Several of my homeschoolin’ and bloggin’ mama friends have been kicking around an idea of a year long series of posts. What a challenge, for me anyway. I tried to blog through the alphabet once and made it up to U I believe, but this series would be twice as long. Still, I’m going to give it a shot for the discipline of posting regularly (remember my word for the year is Consistency). The only things I have 52 of in this house (and more, trust me, MUCH MORE) are books.
I love reading and books stores and libraries…and combining all of them at the library book sale. From time to time libraries have to make space for new titles and I guess they cull out the ones that haven’t been checked out recently. It’s a shame too because there are some real treasures – they just don’t appeal to today’s readers who prefer a diet of vampires and post apocalyptic battles to the death (and please don’t say “well at least they’re reading something"). So I “save” the books by buying them at the sale, improve my home library, and help out the library (or other charity) at the same time. So here’s my challenge – to post about 52 of the great books I’ve found, the treasures from other folks’ trash. Most will be children’s books, but there are a few others in the mix.
Book #1…Where Rivers Meet Banks, Marjorie Ann, and Edith S. McCall, Chicago: Benefic Press, 1962.
I picked this book up at a fundraiser book sale for the junior high band and was so impressed/enchanted with it that I used it as my spine to teach Missouri history for my son (who could easily read it in the 3rd grade). The rivers in the title are the Ohio, Missouri, and Mississippi and the great majority of the text takes place in the land that becomes the state of Missouri.
The chapters are only 3-4 pages and fall chronologically from the Indians that lived here through most of the 20th century. We meet French explorers, mountain men, Daniel Boone, Lewis & Clark, steamboat captains, pioneers headed to the start of the Oregon Trail, Pony Express Riders, and Charles Lindbergh. The history is told in story format and the back of the book lists brief biographies of the real historical figures but also explains that some characters are typical of people who might have lived in those eras. You’ll also find a map and timeline of the recorded events.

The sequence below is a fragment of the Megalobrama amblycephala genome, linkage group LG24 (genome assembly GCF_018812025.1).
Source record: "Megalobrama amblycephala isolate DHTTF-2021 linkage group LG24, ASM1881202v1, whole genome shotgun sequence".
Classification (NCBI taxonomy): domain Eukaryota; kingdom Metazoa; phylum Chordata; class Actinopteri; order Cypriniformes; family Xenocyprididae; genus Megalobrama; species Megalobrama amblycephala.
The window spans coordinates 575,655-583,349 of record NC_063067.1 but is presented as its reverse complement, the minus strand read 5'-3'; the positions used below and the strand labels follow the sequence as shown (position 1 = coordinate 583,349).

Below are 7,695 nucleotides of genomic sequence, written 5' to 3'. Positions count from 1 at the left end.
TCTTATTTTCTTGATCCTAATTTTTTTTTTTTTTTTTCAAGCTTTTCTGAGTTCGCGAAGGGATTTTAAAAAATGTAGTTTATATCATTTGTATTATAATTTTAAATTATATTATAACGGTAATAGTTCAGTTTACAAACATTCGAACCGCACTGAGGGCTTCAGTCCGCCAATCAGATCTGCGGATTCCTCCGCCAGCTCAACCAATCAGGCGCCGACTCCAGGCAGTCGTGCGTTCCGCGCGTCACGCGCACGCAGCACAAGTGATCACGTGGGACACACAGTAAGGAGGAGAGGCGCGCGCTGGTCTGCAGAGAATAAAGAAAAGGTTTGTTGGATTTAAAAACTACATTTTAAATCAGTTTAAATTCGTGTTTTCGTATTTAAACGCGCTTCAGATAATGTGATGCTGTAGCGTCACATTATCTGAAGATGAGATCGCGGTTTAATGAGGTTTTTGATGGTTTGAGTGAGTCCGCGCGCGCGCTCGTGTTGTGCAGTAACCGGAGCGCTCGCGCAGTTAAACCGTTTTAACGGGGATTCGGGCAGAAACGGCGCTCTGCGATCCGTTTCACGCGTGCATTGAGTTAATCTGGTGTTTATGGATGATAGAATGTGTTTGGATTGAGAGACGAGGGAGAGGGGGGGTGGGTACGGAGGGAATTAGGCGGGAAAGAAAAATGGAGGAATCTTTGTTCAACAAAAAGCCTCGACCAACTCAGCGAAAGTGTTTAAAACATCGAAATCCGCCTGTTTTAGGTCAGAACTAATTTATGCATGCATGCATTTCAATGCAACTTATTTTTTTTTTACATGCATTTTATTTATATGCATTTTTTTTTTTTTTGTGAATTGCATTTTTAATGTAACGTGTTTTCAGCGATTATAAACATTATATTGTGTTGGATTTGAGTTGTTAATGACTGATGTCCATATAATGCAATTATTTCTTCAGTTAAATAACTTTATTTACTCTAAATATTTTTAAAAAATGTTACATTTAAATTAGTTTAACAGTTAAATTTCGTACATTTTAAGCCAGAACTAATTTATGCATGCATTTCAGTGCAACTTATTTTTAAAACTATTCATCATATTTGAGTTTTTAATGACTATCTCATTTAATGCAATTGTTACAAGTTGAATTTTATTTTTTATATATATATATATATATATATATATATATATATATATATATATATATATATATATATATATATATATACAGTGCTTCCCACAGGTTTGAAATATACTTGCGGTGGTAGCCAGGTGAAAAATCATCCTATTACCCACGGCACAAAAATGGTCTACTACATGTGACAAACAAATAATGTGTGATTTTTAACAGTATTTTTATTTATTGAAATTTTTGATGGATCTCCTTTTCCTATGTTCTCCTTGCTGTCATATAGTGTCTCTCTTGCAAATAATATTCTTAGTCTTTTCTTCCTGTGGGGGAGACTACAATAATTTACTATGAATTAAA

As far as I can tell this book was part of a series called Our Growing America. Other Titles include Where the Ohio Flows and Gateways to America. When co-author Edith S. McCall was inducted into the Writers Hall of Fame in 1996 she spoke about her love of sharing history with others (especially children).
“When I was in college, I took courses under an American history professor who saw influential people of the past as
distinct personalities and not just names. He permanently changed my attitude toward American history. I thought it a shame that my childhood instruction had left me unaware of the fascinating details and failed to bring the story of my nation to life. That professor opened my eyes and gave birth to my love of the subject. I became especially fascinated by our westward growth and the courage of the people responsible for it. Most of my published writing reflects this interest. I'd like to have children and adults, too, see American history as the greatest drama of all time. I find it most fascinating to learn the stories of almost unknown people who make important contributions. I try to retell their histories in a manner that won't
'turn people off,' whether I'm writing for the young child or the adult."
If you live in Missouri and want to use living books to teach your children history I can’t recommend Where Rivers Meet highly enough.
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